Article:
When the needs of the poor are being met by the church and private individuals, then come back and talk to me. Until then, to support politicians who want to cut community support to the poor and needy, is simply unChristian and unGodly.
Some like to blame it on the government. You've heard lot's of that I'm sure. But, the truth is we don't have the luxury of blaming it on our government. In most Western countries, certainly in the United States, our government is simply a reflection of us. We elect our representatives who control the government. So, if the government is "bad" or "sinful" than it is our collective fault. That's certainly not something we are free to ignore. We must work to make our government (and maybe ourselves first) better, more Christlike.
So, if our government allows, even worse, promotes social and economic inequality, mistreatment of the poor, degradation of God's creation -- then that is a reflection of us -- and particularly of those of us who support those unGodly policies -- as polls show most "Christians" in America do.
As Steve Kimes has said:
It is the individual Christian's responsibility to respond to Jesus. So if the individual is involved in forming the State (voting) or the Church (membership), they have the responsibility to the degree they can, to help conform those institutions to the standards of Jesus. Jesus commissioned his disciples to care for the poor. Right now, the church (whether disciples or not) is not doing that, nor are they prepared to do that. The state, while doing an inadequate job, is doing the job. If we, as disciples, block the state from doing the job that needs doing we are commissioning, then we are making sure the poor are not cared for, thus disobeying Jesus.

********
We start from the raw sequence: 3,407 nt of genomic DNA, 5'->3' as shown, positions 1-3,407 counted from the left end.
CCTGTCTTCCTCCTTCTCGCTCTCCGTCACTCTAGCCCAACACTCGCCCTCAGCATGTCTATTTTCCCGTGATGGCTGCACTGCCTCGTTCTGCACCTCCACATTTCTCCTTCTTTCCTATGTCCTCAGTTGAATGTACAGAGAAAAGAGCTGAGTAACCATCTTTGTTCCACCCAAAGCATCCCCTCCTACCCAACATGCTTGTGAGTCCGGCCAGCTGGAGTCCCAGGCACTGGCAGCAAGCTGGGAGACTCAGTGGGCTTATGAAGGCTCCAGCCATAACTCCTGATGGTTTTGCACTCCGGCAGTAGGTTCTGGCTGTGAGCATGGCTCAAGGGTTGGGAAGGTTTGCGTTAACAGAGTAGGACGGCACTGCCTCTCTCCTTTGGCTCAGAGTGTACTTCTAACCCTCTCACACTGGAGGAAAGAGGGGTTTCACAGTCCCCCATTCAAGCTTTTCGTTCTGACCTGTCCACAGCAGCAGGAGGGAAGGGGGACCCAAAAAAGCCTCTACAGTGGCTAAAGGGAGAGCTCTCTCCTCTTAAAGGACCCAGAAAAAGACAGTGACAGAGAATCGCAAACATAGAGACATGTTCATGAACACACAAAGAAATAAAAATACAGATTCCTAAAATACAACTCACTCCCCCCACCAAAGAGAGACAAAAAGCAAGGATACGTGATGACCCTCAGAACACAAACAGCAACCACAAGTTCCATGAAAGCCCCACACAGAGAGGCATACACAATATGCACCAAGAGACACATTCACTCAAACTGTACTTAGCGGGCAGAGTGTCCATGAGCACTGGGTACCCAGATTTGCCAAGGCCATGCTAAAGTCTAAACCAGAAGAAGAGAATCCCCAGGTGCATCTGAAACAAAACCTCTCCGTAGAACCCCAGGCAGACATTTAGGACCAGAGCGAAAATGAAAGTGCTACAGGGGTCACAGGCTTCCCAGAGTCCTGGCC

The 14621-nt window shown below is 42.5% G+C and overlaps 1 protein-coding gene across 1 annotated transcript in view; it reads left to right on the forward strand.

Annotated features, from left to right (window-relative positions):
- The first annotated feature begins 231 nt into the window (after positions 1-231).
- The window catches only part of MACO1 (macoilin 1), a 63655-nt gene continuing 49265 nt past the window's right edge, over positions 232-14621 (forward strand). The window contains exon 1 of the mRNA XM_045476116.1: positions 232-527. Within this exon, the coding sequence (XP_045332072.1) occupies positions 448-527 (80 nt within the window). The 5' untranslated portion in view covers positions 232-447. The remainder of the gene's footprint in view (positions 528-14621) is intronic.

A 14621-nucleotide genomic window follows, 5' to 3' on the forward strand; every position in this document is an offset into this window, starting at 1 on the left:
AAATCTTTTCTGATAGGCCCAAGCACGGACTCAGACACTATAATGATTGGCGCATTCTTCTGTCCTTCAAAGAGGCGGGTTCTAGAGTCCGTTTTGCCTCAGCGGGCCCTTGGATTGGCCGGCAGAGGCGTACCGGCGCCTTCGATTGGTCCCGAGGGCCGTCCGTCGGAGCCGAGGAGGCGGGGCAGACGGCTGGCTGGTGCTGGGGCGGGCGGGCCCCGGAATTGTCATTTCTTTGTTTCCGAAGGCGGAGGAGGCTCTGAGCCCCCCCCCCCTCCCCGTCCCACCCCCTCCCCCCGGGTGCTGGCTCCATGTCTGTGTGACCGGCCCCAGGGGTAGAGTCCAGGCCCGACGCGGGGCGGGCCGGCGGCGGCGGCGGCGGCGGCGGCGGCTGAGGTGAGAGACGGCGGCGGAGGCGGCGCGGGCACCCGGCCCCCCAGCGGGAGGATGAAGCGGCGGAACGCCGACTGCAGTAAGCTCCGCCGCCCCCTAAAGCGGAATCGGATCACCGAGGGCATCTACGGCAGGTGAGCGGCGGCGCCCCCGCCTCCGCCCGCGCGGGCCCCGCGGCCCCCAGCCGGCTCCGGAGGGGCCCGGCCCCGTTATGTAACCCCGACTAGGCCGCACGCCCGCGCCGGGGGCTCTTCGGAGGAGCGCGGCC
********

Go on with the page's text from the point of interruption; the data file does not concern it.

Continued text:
I wonder sometimes if people who say the government shouldn’t be involved in helping the needy because the church can do it are serious. If so, tell me where the thousands of homeless people in every city in America can go to live. Tell me where the poor can go when they need serious medical help (i.e. procedures that cost $100,000 or more). To a church? Really? Which one? You can use the form below to give me the address.
[Along these lines, here's a great comment about the true purpose of a biblical tithe.]
Whether these needs can theoretically be met by private or church charity is irrelevant actually. They are not being met. The government of the people is the only place most of these people can possibly hope to get help. Yet, conservatives, even "christian" conservatives seem to want to shut down even government assistance to those in need. And, those same conservatives support further tax cuts for the wealthy.
And, all this in the richest country the world has ever known; a land where the rich have never had it better.
Frankly, it's disgraceful. That's why, when people ask me if I'm a liberal christian, I say: "naturally."
The gospel of Jesus Christ is relevant to all areas of our lives -- including our view of our community and the role of government.
What do you think about this? We'd love to hear your opinion, comments or questions. So, please post them here. No e-mail address is required. Thanks.